Today, 32 years since the closing of the gold window in 1971, central bank gold holdings total 32,291 tons, 3,996 tons less than when Nixon closed the gold window. However, since 1971, world central bank reserves have surged 2000%. With a reduction in gold holdings, this means that the 2000% increase has been entirely in paper dollars. (Of the 32,291 tons official holdings, the US claims 8,149 tons, or 25%-a significant drop from 72% in 1949.)

The world is on a fiat paper money system, and the United States dominates the printing of fiat currencies, and that near-monopoly enables Americans to consume the bulk of the world’s goods (including about 25% of the world’s oil). Even a 20% to 30% decline in the dollar, such as John Mauldin almost welcomes, would not knock the dollar off its perch. The dollar would be damaged, but as long as central banks continued to stash away dollars, our monopoly would remain intact. Nonetheless, a big decline in the dollar would cause serious problems for Americans.

Our imports, including oil, cost more every time the dollar takes a hit on the currency markets. This reduces our standard of living, simply because our dollars buy less. Yet, in world trade we have a unique position because we get to buy-via the Fed’s paper money-real goods without having to produce real goods.

While it is true that we produce much in America, daily we become more dependent on foreign goods. Some day, foreigners will want real goods in exchange for their goods, not more paper dollars. If a huge quantity of dollars were rushed back to the US in search of real wealth (real estate, commercial property, businesses, perhaps anything tangible), we would see massive price increases. Under such conditions, gold and silver would again be recognized for what they are: the only real monies.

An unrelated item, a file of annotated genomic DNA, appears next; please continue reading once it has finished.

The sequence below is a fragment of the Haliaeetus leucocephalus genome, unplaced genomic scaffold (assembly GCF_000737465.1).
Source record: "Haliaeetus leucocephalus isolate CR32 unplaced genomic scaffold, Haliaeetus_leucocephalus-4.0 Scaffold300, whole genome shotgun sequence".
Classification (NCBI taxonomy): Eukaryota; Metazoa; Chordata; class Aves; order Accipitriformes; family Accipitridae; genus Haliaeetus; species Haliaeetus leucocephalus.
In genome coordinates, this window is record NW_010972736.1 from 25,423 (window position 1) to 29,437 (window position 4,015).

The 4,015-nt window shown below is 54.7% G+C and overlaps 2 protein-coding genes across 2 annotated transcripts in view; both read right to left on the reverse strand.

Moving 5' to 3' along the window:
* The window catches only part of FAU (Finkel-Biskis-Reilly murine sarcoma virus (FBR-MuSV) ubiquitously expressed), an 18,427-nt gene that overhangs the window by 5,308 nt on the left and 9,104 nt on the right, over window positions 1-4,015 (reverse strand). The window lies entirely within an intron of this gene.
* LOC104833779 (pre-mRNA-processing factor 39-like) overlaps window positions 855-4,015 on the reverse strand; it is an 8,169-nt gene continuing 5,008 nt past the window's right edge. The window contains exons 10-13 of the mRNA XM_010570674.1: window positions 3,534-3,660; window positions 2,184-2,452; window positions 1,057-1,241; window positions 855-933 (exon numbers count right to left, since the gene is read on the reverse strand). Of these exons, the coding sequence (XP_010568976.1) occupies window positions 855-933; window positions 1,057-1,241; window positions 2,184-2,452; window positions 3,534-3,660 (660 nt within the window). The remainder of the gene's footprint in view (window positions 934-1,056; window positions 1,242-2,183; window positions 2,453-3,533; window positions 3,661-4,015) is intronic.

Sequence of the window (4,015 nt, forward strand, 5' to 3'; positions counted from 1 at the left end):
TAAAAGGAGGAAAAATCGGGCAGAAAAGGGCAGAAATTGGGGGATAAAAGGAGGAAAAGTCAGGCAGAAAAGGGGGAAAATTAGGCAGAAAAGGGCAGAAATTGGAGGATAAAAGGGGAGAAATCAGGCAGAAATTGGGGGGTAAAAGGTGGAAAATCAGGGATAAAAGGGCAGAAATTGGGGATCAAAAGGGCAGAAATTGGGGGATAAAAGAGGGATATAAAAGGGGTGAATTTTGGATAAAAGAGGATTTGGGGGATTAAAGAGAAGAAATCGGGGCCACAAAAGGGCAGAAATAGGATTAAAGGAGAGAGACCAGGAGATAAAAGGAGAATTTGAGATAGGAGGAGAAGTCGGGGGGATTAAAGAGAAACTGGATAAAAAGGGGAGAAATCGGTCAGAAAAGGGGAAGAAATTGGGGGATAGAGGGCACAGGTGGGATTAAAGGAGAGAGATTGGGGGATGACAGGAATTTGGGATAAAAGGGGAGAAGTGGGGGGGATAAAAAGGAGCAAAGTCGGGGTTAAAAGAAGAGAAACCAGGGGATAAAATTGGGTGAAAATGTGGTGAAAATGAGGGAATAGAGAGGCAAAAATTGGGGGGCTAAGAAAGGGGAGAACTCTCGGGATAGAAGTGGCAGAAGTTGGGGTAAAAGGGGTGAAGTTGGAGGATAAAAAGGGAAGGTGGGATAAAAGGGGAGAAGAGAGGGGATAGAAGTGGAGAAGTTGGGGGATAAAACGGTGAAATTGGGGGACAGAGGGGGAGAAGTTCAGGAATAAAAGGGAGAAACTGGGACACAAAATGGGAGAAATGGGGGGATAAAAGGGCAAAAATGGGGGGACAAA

Further, such conditions would cause gold and silver to gain in value not only against paper currencies but also against other tangible assets. In other words, it will take less gold and silver to buy other assets, as the people of the world turn to gold and silver to avoid paper money. They will want to store their wealth in “safe havens,” not in money that can be created with a computer keyboard.

All the worlds’ central bankers know the significance of the dollar being the world’s primary reserve currency. However, would the Bush administration go to war, as Geoffrey Heard has charged, to protect that coveted position? Probably.

Keeping the dollar as the world’s primary reserve currency is that important. Still, the dollar’s days are numbered. Sometime in the future, the euro will stand as the dollar’s equal in international trade and as a reserve currency. Our hope is that the euro does not replace the dollar-as, undoubtedly, Charlie de Gaulle would want.

Before anyone considers this an endorsement of the euro, it is not. The euro is only another paper currency. When the European Central Bank lowered its interest rates in early June, it showed that Europe is capable also of printing too much paper money, just like our Fed. Gold and silver are the safe havens for now-maybe for a long time to come.

Drastic Measures

Japan is facing economic woes now stretching more than a decade in duration. Countless “fiscal stimulus” packages, including programs such as building roads that lead nowhere, have been tried. The result: the Japanese government now has debts equal to 150% of Gross Domestic Product. Further, this year’s budget has already been busted.

This fiscal year, projected tax revenues come to 42 trillion yen, while spending is now set at 85 trillion yen. More than half Japan’s budget (43 trillion yen) will be borrowed. Relative to GDP, Japan has greater debt than the United States, which has the highest aggregate official debt burden in the world.